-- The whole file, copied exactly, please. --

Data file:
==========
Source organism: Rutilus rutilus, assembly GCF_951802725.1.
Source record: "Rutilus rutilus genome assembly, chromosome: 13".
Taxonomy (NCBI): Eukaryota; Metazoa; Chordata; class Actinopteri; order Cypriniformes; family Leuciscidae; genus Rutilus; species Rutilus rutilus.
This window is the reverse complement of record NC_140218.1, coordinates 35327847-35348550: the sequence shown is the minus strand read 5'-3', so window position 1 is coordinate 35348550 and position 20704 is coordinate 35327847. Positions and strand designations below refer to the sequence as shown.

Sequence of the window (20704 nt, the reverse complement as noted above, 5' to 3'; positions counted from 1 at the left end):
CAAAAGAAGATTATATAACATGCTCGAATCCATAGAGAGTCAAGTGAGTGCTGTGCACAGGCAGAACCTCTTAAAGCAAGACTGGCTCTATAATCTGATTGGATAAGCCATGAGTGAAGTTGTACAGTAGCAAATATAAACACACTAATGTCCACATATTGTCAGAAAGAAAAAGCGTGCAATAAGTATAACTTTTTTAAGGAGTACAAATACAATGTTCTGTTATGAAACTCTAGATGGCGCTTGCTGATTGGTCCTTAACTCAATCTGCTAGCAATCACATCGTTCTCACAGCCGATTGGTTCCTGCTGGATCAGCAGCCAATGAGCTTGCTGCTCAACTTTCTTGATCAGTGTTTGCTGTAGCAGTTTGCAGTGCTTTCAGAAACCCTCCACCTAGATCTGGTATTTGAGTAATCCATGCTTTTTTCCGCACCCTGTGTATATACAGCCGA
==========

Source organism: Rutilus rutilus, assembly GCF_951802725.1.
Source record: "Rutilus rutilus genome assembly, chromosome: 13".
Taxonomy (NCBI): Eukaryota; Metazoa; Chordata; class Actinopteri; order Cypriniformes; family Leuciscidae; genus Rutilus; species Rutilus rutilus.
This window is the reverse complement of record NC_140218.1, coordinates 35327847-35348550: the sequence shown is the minus strand read 5'-3', so window position 1 is coordinate 35348550 and position 20704 is coordinate 35327847. Positions and strand designations below refer to the sequence as shown.

Sequence of the window (20704 nt, the reverse complement as noted above, 5' to 3'; positions counted from 1 at the left end):
CAAAAGAAGATTATATAACATGCTCGAATCCATAGAGAGTCAAGTGAGTGCTGTGCACAGGCAGAACCTCTTAAAGCAAGACTGGCTCTATAATCTGATTGGATAAGCCATGAGTGAAGTTGTACAGTAGCAAATATAAACACACTAATGTCCACATATTGTCAGAAAGAAAAAGCGTGCAATAAGTATAACTTTTTTAAGGAGTACAAATACAATGTTCTGTTATGAAACTCTAGATGGCGCTTGCTGATTGGTCCTTAACTCAATCTGCTAGCAATCACATCGTTCTCACAGCCGATTGGTTCCTGCTGGATCAGCAGCCAATGAGCTTGCTGCTCAACTTTCTTGATCAGTGTTTGCTGTAGCAGTTTGCAGTGCTTTCAGAAACCCTCCACCTAGATCTGGTATTTGAGTAATCCATGCTTTTTTCCGCACCCTGTGTATATACAGCCGA